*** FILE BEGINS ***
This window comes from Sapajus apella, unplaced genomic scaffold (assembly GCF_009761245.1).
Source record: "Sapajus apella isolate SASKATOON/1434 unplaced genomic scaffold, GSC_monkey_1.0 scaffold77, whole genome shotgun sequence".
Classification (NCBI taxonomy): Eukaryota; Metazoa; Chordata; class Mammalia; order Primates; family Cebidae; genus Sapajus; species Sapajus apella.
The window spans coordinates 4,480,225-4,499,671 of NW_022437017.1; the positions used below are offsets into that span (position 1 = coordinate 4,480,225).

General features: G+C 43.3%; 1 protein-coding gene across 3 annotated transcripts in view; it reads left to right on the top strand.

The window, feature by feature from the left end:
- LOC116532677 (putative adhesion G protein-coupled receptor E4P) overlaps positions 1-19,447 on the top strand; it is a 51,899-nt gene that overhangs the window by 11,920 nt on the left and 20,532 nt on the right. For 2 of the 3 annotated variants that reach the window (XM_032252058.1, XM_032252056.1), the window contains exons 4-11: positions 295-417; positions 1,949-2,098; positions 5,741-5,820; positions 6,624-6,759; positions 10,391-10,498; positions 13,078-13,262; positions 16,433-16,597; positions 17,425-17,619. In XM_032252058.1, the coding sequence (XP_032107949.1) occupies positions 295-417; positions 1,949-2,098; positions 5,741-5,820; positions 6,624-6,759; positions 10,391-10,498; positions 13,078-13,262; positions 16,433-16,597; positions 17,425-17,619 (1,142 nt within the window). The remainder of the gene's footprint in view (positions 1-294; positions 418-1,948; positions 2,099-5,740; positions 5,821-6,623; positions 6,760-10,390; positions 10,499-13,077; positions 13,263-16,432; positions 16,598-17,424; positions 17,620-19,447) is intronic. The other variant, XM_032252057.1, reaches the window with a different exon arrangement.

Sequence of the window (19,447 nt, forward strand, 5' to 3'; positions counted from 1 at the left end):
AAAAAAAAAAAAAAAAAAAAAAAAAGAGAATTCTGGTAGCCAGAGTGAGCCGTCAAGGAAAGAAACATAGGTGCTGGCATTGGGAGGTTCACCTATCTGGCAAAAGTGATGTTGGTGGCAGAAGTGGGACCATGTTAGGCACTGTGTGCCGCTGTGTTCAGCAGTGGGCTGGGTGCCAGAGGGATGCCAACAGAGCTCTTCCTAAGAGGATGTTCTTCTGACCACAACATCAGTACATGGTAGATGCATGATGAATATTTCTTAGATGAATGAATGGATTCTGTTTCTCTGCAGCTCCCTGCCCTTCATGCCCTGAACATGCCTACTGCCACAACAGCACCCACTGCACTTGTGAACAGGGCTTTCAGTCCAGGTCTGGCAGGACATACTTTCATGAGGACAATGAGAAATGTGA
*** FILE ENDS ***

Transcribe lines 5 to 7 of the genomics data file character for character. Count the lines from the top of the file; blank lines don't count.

General features: G+C 43.3%; 1 protein-coding gene across 3 annotated transcripts in view; it reads left to right on the top strand.

The window, feature by feature from the left end:
- LOC116532677 (putative adhesion G protein-coupled receptor E4P) overlaps positions 1-19,447 on the top strand; it is a 51,899-nt gene that overhangs the window by 11,920 nt on the left and 20,532 nt on the right. For 2 of the 3 annotated variants that reach the window (XM_032252058.1, XM_032252056.1), the window contains exons 4-11: positions 295-417; positions 1,949-2,098; positions 5,741-5,820; positions 6,624-6,759; positions 10,391-10,498; positions 13,078-13,262; positions 16,433-16,597; positions 17,425-17,619. In XM_032252058.1, the coding sequence (XP_032107949.1) occupies positions 295-417; positions 1,949-2,098; positions 5,741-5,820; positions 6,624-6,759; positions 10,391-10,498; positions 13,078-13,262; positions 16,433-16,597; positions 17,425-17,619 (1,142 nt within the window). The remainder of the gene's footprint in view (positions 1-294; positions 418-1,948; positions 2,099-5,740; positions 5,821-6,623; positions 6,760-10,390; positions 10,499-13,077; positions 13,263-16,432; positions 16,598-17,424; positions 17,620-19,447) is intronic. The other variant, XM_032252057.1, reaches the window with a different exon arrangement.